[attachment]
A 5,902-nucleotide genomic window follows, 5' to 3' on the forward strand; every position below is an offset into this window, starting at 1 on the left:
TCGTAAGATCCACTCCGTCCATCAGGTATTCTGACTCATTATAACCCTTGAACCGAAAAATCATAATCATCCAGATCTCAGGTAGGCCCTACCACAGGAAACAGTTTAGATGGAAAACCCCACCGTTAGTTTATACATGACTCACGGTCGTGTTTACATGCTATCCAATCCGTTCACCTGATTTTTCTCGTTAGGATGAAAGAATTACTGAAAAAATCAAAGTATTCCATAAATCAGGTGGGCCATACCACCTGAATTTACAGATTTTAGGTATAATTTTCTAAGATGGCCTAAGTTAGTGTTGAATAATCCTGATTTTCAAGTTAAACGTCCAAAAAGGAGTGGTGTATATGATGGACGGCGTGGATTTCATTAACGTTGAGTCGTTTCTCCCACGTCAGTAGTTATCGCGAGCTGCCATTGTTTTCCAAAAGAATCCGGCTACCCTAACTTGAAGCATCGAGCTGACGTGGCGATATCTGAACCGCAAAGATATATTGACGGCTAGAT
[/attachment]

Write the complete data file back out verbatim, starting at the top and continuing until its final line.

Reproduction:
A 5,902-nucleotide genomic window follows, 5' to 3' on the forward strand; every position below is an offset into this window, starting at 1 on the left:
TCGTAAGATCCACTCCGTCCATCAGGTATTCTGACTCATTATAACCCTTGAACCGAAAAATCATAATCATCCAGATCTCAGGTAGGCCCTACCACAGGAAACAGTTTAGATGGAAAACCCCACCGTTAGTTTATACATGACTCACGGTCGTGTTTACATGCTATCCAATCCGTTCACCTGATTTTTCTCGTTAGGATGAAAGAATTACTGAAAAAATCAAAGTATTCCATAAATCAGGTGGGCCATACCACCTGAATTTACAGATTTTAGGTATAATTTTCTAAGATGGCCTAAGTTAGTGTTGAATAATCCTGATTTTCAAGTTAAACGTCCAAAAAGGAGTGGTGTATATGATGGACGGCGTGGATTTCATTAACGTTGAGTCGTTTCTCCCACGTCAGTAGTTATCGCGAGCTGCCATTGTTTTCCAAAAGAATCCGGCTACCCTAACTTGAAGCATCGAGCTGACGTGGCGATATCTGAACCGCAAAGATATATTGACGGCTAGAT